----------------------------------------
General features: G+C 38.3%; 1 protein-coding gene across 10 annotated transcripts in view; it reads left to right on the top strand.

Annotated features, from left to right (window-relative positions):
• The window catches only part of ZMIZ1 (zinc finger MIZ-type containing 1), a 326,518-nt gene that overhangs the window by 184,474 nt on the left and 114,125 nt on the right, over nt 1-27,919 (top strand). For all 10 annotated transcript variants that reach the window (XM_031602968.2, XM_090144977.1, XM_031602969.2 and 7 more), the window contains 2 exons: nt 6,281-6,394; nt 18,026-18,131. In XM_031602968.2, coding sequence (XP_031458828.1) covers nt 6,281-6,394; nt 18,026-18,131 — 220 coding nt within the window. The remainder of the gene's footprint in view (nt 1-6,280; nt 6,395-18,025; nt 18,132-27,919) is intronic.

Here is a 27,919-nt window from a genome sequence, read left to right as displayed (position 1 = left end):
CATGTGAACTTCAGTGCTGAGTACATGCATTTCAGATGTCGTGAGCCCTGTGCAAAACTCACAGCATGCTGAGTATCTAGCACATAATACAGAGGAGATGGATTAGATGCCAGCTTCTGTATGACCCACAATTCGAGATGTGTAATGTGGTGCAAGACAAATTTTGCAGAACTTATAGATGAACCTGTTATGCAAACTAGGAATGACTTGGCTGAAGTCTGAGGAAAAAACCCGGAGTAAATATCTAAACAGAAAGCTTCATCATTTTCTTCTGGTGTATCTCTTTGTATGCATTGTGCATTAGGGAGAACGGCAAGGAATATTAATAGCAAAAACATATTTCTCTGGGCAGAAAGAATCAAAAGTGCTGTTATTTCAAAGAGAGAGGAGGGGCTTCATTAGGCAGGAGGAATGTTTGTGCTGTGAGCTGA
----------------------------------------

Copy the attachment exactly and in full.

General features: G+C 38.3%; 1 protein-coding gene across 10 annotated transcripts in view; it reads left to right on the top strand.

Annotated features, from left to right (window-relative positions):
• The window catches only part of ZMIZ1 (zinc finger MIZ-type containing 1), a 326,518-nt gene that overhangs the window by 184,474 nt on the left and 114,125 nt on the right, over nt 1-27,919 (top strand). For all 10 annotated transcript variants that reach the window (XM_031602968.2, XM_090144977.1, XM_031602969.2 and 7 more), the window contains 2 exons: nt 6,281-6,394; nt 18,026-18,131. In XM_031602968.2, coding sequence (XP_031458828.1) covers nt 6,281-6,394; nt 18,026-18,131 — 220 coding nt within the window. The remainder of the gene's footprint in view (nt 1-6,280; nt 6,395-18,025; nt 18,132-27,919) is intronic.

Here is a 27,919-nt window from a genome sequence, read left to right as displayed (position 1 = left end):
CATGTGAACTTCAGTGCTGAGTACATGCATTTCAGATGTCGTGAGCCCTGTGCAAAACTCACAGCATGCTGAGTATCTAGCACATAATACAGAGGAGATGGATTAGATGCCAGCTTCTGTATGACCCACAATTCGAGATGTGTAATGTGGTGCAAGACAAATTTTGCAGAACTTATAGATGAACCTGTTATGCAAACTAGGAATGACTTGGCTGAAGTCTGAGGAAAAAACCCGGAGTAAATATCTAAACAGAAAGCTTCATCATTTTCTTCTGGTGTATCTCTTTGTATGCATTGTGCATTAGGGAGAACGGCAAGGAATATTAATAGCAAAAACATATTTCTCTGGGCAGAAAGAATCAAAAGTGCTGTTATTTCAAAGAGAGAGGAGGGGCTTCATTAGGCAGGAGGAATGTTTGTGCTGTGAGCTGA